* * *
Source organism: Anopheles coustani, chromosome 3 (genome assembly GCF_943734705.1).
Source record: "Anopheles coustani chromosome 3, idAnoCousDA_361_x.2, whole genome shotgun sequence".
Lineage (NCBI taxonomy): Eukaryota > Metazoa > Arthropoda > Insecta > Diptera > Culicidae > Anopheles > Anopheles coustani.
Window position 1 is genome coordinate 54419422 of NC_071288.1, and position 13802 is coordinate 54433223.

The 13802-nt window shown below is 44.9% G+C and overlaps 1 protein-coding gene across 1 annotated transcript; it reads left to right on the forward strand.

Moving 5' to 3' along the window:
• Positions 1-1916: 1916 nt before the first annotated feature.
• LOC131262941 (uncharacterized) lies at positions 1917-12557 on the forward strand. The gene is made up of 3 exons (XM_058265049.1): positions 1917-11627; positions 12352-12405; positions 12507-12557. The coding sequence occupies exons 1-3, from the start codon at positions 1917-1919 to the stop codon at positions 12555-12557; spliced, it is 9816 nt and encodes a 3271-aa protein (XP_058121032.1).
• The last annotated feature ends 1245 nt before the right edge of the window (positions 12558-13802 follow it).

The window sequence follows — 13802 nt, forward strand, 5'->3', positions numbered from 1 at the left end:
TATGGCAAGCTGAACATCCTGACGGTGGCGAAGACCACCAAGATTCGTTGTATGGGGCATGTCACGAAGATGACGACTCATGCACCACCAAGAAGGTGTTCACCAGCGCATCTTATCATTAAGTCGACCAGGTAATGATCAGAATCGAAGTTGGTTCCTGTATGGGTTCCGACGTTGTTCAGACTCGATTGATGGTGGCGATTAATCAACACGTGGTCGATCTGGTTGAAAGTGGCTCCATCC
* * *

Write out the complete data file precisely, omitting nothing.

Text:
Source organism: Anopheles coustani, chromosome 3 (genome assembly GCF_943734705.1).
Source record: "Anopheles coustani chromosome 3, idAnoCousDA_361_x.2, whole genome shotgun sequence".
Lineage (NCBI taxonomy): Eukaryota > Metazoa > Arthropoda > Insecta > Diptera > Culicidae > Anopheles > Anopheles coustani.
Window position 1 is genome coordinate 54419422 of NC_071288.1, and position 13802 is coordinate 54433223.

The 13802-nt window shown below is 44.9% G+C and overlaps 1 protein-coding gene across 1 annotated transcript; it reads left to right on the forward strand.

Moving 5' to 3' along the window:
• Positions 1-1916: 1916 nt before the first annotated feature.
• LOC131262941 (uncharacterized) lies at positions 1917-12557 on the forward strand. The gene is made up of 3 exons (XM_058265049.1): positions 1917-11627; positions 12352-12405; positions 12507-12557. The coding sequence occupies exons 1-3, from the start codon at positions 1917-1919 to the stop codon at positions 12555-12557; spliced, it is 9816 nt and encodes a 3271-aa protein (XP_058121032.1).
• The last annotated feature ends 1245 nt before the right edge of the window (positions 12558-13802 follow it).

The window sequence follows — 13802 nt, forward strand, 5'->3', positions numbered from 1 at the left end:
TATGGCAAGCTGAACATCCTGACGGTGGCGAAGACCACCAAGATTCGTTGTATGGGGCATGTCACGAAGATGACGACTCATGCACCACCAAGAAGGTGTTCACCAGCGCATCTTATCATTAAGTCGACCAGGTAATGATCAGAATCGAAGTTGGTTCCTGTATGGGTTCCGACGTTGTTCAGACTCGATTGATGGTGGCGATTAATCAACACGTGGTCGATCTGGTTGAAAGTGGCTCCATCC